|Prep Time||40 minutes|
|Cook Time||20 minutes|
|Passive Time||3 hours|
- 1 cup water filtered or purified
- 1 tablespoon aniseed
- 1 teaspoon yeast dried
- 3/2 cups durum wheat flour fine (1 cup + ½ cup)
- 1/2 cup wholewheat flour
- 1/2 teaspoon salt
- 6 tablespoons olive oil Greek extra virgin (and some extra to grease)
- 2 tablespoons sesame seeds
- 1 teaspoon sea salt flakes from Messolonghi
- 1/2 teaspoon ground black pepper freshly
- Boil up the water. Fill a cup and add the aniseed. Aniseed should be left to steep for 15’. Strain the aniseed from the water and leave to cool in a large bowl, until it is warm.
- Stir in the yeast, until it is completely dissolved.
- Stir the durum wheat flour, wholewheat flour, and salt together.
- Using a rubber spatula, little by little fold the flour into the mixture.
- Using very clean hands place the dough onto a work surface and knead by hand for about 10’-15’, until it is no longer sticky and can be rolled into a ball. You can use slightly wet hands.
- Pour 3 tbsps of olive oil in a large bowl. Rub the ball with some olive oil and place it seam side down in the bowl.
- Place plastic wrap over the bowl and let the dough double in size at warm room temperature for about 2-3 hours.
- Line a 14.5"/37cm x 12"/30cm rectangular baking tray with parchment paper. Using a pastry brush, grease the lined with parchment paper tray with some olive oil.
- Punch the dough down after its rise.
- Tip the dough out of the bowl and flatten the dough onto the prepared tray, pushing to the corners.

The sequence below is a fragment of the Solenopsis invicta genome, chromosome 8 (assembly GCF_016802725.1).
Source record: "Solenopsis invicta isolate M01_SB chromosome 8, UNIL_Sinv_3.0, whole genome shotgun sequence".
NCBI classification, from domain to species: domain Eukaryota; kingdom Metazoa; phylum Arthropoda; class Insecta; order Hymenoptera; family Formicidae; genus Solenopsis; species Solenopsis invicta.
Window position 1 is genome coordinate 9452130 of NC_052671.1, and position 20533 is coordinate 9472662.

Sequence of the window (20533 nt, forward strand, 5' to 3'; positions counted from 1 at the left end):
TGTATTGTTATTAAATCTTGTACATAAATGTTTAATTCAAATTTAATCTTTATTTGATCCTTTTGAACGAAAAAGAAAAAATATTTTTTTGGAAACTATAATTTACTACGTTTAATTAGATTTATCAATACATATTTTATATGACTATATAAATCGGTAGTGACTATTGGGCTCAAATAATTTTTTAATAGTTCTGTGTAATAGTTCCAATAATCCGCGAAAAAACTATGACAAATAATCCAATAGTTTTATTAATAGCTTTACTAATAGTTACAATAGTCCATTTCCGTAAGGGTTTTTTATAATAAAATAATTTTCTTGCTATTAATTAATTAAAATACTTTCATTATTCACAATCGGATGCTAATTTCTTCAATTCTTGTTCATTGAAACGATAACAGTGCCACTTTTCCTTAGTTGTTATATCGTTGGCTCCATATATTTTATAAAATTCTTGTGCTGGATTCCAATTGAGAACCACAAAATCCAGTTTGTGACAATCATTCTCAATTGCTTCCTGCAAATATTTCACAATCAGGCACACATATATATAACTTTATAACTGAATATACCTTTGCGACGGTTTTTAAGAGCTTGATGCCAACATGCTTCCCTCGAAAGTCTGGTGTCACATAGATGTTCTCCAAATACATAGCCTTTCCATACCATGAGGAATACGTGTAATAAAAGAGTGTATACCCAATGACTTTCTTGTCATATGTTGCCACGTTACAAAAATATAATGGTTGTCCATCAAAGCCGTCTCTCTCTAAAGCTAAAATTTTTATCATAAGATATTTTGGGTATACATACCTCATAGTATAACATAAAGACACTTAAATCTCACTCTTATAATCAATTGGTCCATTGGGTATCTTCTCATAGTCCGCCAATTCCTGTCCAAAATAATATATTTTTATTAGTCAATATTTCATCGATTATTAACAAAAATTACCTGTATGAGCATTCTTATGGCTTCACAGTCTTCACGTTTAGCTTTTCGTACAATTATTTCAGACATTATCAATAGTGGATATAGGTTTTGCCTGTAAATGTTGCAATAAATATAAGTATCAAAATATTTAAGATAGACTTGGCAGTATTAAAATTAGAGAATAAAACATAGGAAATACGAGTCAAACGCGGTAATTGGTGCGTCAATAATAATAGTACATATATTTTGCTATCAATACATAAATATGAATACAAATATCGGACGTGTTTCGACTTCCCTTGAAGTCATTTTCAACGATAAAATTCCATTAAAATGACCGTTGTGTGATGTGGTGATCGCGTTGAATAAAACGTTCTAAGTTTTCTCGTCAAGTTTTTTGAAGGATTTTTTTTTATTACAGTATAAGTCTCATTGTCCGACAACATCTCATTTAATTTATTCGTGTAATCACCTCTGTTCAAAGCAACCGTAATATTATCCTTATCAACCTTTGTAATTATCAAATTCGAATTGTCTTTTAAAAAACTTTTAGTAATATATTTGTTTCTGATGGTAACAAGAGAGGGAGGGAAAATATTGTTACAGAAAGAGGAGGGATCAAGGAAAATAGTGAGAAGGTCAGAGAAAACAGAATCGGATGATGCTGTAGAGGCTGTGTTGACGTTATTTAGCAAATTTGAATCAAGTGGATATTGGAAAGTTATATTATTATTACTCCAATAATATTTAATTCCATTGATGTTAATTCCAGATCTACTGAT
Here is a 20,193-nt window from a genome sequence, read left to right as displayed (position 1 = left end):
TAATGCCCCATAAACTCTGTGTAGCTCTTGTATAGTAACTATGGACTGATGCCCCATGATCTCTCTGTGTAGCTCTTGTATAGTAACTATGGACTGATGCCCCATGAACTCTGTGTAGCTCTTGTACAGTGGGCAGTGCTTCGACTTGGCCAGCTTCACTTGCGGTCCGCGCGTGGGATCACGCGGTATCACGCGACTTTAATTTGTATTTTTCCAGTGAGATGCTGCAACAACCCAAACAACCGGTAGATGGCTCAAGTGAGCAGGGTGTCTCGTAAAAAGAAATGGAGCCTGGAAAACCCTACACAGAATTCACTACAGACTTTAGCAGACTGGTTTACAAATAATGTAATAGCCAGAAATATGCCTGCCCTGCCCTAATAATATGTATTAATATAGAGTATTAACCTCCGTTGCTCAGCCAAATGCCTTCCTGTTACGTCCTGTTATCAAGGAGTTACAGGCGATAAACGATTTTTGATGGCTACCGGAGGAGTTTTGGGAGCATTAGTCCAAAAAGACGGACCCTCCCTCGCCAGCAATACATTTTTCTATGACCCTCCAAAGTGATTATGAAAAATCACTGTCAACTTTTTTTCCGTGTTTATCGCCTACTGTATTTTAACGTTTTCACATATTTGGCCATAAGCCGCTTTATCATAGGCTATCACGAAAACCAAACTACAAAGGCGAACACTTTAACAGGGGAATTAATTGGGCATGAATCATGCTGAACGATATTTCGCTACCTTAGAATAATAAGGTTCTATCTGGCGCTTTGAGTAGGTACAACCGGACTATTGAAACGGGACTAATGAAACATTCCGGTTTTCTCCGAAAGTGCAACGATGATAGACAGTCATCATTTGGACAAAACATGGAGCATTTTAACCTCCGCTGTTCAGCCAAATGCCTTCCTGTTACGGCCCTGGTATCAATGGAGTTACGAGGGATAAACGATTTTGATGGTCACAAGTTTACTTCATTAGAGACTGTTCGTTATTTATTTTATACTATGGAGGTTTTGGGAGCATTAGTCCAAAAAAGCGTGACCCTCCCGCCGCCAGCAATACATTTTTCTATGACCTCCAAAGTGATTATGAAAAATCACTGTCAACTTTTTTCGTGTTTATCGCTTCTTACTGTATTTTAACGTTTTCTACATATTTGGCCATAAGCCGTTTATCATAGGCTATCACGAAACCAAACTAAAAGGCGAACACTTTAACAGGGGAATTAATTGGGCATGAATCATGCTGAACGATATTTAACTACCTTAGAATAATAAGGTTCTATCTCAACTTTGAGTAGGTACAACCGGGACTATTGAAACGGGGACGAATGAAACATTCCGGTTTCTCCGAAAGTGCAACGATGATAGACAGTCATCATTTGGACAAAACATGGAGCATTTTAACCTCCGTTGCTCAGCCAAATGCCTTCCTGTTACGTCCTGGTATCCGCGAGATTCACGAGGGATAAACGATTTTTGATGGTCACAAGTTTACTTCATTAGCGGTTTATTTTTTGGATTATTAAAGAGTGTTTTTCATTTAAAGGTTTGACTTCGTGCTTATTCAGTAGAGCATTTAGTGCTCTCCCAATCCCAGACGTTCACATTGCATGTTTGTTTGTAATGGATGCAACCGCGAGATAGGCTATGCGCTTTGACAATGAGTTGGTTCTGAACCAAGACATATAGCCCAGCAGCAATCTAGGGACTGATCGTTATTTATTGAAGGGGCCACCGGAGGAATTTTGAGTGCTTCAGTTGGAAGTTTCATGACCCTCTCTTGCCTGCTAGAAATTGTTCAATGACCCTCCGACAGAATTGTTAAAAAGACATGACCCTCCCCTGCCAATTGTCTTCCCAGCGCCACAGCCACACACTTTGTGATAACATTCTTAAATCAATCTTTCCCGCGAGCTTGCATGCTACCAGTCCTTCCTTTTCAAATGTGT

- Leave the dough to prove for about 1 hour.
- Preheat the oven to 240°C (464°F).
- Brush your dough with 3 tbsps olive oil, before pressing holes into the dough with your fingers. Put the toppings on the dough: sesame seeds, sea salt flakes, and freshly ground black pepper.
- Leave to cool on a wire rack.
A Brief History of Propyra
Propyra (pronounced propýra) is an ancient Greek flatbread, named after the method used to bake this flatbread in a traditional wood fired brick oven. Its name denotes a brick oven cooking technique; propyra was baked before the fire: near to the oven’s door and far from the fire. Propyra’s ancient Greek recipe has stood the test of time; Greeks today call it Spetsiotic propyra, as the local islanders of the idyllic Greek island of Spetses continue to bake this flatbread everyday even to this day! Propyra is a wholemeal flatbread generously coated with sesame seeds, sea salt flakes, and freshly ground black pepper. Traditionally, propyra is eaten with almost every meal just like bread. When it comes to Greek mezze to accompany drinks, Greeks love to serve propyra with some Delphic olive spread.